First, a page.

mouth guard bad for teeth?

Discussion in 'Dental Archive' started by Guest, May 20, 2005.

  1. Guest

    Guest Guest

    I was told I grind my teeth at night. So they custom fit the mouth
    guard to protect my teeth.

    Fast forward a few years, and today I got a really bright light, and
    look in the mirror, and noticed brownish streaks on the back of the
    upper teeth. This is not noticeable from the front.
    I was like what the!?!?
    I looked at the bottom teeth, and those are fine both front & back.

    So what is this brownish stuff? Tartar? Plaque?
    I can only think that the mouth guard caused this, since I don't got
    any of that stuff on the lower jaw teeth. My mouth has always been
    dry when I wake up in the mornings, and I guess it is even drier where
    the mouth guard is.
    I brush 2 times a day, use listerene 3 times a day, and usually floss
    about 1-2 times a week.

    I got a appointment with the dentist in 4 1/2 months. (That is soonest
    they got open).

    Ideas on what it is, or what to do until then or other comments
    appreciated!
     
    Guest, May 20, 2005
    #1
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  2. Guest

    StovePipe Guest

    I would say it is decalcification stains. This is not uncommon. When/if
    you need to get the protector fixed, consider switching to an NTI. In
    the meantime, a fluoride rinse may help keep the decalcification in
    check.
    Cheers
    SP
     
    StovePipe, May 21, 2005
    #2
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  3. Guest

    Bill Guest

    SpamNOT wrote:

    I was told I grind my teeth at night. So they custom fit the mouth
    guard to protect my teeth.


    Fast forward a few years, and today I got a really bright light, and
    look in the mirror, and noticed brownish streaks on the back of the
    upper teeth. This is not noticeable from the front.
    I was like what the!?!?
    I looked at the bottom teeth, and those are fine both front & back.


    So what is this brownish stuff? Tartar? Plaque?
    I can only think that the mouth guard caused this, since I don't got
    any of that stuff on the lower jaw teeth. My mouth has always been
    dry when I wake up in the mornings, and I guess it is even drier where
    the mouth guard is.
    I brush 2 times a day, use listerene 3 times a day, and usually floss
    about 1-2 times a week.


    I got a appointment with the dentist in 4 1/2 months. (That is soonest
    they got open).


    Ideas on what it is, or what to do until then or other comments
    appreciated!



    dentaldoc's answer:

    Has it been a long time since your last professional cleaning?

    I spend a lot of my time cleaning people's teeth, and brown stains
    often appear on the back of the front teeth. It happens more often to
    folks who smoke or drink coffee or tea, but I've seen brown stains in
    other patients also.

    The type of stain I'm talking about comes right off with a professional
    cleaning.

    Decalcification stains, on the other hand, do NOT come off with just a
    cleaning. You might have decalcification stains on these teeth.

    If a dentist made me wait 4.5 months for a single appointment, I would
    be strongly motivated to consider switching dentists. Did they tell you
    the reason why the wait for the appointment is so long?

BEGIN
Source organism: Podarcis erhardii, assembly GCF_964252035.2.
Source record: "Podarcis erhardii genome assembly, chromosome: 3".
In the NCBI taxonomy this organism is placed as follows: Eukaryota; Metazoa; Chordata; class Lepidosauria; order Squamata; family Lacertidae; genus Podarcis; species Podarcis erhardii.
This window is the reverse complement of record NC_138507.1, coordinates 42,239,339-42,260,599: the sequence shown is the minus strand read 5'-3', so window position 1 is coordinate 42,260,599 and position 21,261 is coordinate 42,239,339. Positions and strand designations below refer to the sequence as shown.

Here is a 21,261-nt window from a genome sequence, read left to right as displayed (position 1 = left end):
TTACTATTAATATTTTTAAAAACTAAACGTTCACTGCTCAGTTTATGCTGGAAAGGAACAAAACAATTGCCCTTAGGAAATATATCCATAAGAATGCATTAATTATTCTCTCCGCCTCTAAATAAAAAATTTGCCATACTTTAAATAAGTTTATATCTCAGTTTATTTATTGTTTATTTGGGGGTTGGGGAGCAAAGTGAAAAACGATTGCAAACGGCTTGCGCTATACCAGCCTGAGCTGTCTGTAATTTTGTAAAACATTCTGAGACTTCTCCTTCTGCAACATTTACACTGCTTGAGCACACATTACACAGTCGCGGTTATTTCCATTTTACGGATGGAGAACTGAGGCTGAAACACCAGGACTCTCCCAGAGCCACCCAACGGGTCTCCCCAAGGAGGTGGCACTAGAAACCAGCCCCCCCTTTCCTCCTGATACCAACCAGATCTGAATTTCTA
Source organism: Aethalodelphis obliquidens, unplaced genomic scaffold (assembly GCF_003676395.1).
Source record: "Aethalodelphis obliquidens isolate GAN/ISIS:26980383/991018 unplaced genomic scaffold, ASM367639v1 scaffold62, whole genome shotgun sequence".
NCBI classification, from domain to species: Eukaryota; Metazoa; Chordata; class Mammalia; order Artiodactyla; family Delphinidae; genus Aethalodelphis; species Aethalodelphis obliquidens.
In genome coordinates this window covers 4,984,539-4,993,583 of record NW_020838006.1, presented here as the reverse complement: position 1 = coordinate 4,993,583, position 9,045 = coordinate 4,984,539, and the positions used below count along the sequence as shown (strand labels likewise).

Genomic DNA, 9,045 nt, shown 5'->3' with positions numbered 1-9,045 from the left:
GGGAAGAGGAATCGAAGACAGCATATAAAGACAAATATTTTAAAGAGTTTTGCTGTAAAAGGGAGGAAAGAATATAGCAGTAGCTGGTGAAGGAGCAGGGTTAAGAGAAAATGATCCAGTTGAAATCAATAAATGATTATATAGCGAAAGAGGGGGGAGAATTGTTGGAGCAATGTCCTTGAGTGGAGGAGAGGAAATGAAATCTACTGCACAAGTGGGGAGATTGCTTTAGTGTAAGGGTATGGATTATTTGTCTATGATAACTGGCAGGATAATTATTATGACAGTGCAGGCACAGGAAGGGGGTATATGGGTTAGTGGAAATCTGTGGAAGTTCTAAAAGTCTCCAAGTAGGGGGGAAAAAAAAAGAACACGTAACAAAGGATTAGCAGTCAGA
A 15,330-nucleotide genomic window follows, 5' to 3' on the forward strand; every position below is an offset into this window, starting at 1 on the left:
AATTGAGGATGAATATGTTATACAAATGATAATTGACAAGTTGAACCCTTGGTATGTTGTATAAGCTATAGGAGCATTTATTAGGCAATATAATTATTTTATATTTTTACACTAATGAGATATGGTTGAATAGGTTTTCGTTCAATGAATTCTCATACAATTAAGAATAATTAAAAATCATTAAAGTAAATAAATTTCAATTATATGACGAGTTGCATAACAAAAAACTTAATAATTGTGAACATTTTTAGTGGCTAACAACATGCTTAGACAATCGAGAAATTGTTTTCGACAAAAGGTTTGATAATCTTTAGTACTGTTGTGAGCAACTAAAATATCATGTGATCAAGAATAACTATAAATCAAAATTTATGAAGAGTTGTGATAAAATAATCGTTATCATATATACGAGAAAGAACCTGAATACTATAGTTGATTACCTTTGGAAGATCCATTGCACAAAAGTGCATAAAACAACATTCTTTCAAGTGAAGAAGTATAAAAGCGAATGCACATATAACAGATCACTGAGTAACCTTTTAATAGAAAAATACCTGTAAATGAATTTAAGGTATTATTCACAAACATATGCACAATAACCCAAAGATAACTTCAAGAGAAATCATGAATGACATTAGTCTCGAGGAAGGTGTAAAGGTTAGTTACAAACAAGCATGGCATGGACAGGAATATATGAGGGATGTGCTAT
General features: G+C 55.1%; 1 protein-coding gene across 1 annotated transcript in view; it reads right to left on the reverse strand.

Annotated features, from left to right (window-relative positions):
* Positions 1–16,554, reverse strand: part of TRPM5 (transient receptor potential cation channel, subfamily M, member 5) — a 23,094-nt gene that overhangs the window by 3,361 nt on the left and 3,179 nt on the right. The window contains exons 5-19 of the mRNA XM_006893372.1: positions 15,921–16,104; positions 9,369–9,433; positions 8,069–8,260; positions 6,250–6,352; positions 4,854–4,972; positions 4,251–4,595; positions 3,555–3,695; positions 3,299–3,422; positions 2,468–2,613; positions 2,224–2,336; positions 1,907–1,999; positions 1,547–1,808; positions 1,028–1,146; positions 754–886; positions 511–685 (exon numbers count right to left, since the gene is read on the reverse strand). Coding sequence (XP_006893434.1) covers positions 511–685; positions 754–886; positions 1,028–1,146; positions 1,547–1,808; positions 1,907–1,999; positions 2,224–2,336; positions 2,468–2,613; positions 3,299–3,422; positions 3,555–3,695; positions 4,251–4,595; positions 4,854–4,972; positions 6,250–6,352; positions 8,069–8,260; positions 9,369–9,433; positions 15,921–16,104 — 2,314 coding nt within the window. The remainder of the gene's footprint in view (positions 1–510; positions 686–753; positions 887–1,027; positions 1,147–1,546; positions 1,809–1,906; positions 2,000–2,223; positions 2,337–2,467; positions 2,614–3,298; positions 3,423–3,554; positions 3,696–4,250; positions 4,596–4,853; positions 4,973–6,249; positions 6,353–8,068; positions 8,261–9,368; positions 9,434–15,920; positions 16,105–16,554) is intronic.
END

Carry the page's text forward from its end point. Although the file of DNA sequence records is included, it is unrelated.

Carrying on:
- dentaldoc
     
    Bill, May 22, 2005
    #3
  4. Guest

    DrSteve Guest

    If a dentist made me wait 4.5 months for a single appointment, I would


    I bet you it was due to HMO or PPO payment schemes.
     
    DrSteve, May 22, 2005
    #4
  5. Guest

    Guest Guest

    You are correct! Not much I can do if I want insurance to pay some of
    it.

     
    Guest, May 22, 2005
    #5
  6. Guest

    Guest Guest

    Yeah, it has been about 3-4 years since a cleaning. I don't usually
    stick in one city/town very long, only about 2-3 months, then the next
    place I go off to.

    I don't smoke or drink coffee, or colas or tea or alcohol. Usually
    water, white milk, sugar free drinks and that is about it. I also
    don't eat anything that contains more than 4g sugar per serving. (so
    no cakes/suckers, candy bars..or anything like that)
    I went to a local pharmacist, and got one of those dental type looking
    tools that looks like a curved pick. Well, I used it and the brown
    stuff does scrape off, but it is really hard working backwards via a
    small mirror. While I can get most of it off, there are some areas
    that are in between teeth that I can't get at. The pick is too thick
    to fit in between them. They don't make anything thinner that I can
    find. Even floss has a hard time sliding between teeth.

    I was just worried that the brown stuff was some sort of warning that
    my teeth are going to fall out or something like that. As long as it
    is not tartar, I guess I am OK waiting for the appointment. It takes
    that long since they go through a HMO 'request' type of BS, and I
    guess he is busy, since the place was packed the last time I went
    there 3-4 years ago.

    In the meantime, should I keep wearing the mouthguard, and use a
    fluoride rinse after I brush my teeth? Oh, also the pharmacist said
    something about something called gelkam is a great fluoride product?

    Thanks again for the info/help. It is appreciated!



    On 21 May 2005 19:48:45 -0700, "Bill" <> wrote:
     
    Guest, May 22, 2005
    #6
  7. Guest

    Guest Guest

    NTI protector, and fluoride rinse. Got it. Is gelkam a good fluoride
    rinse? That is what the local pharmacist said. It was like $16 a
    tube, or $18 for a little bottle.

     
    Guest, May 22, 2005
    #7
  8. Guest

    DrSteve Guest

    It would be a lot cheaper in the long run to go to a dental office outside
    your network and pay cash



     
    DrSteve, May 22, 2005
    #8
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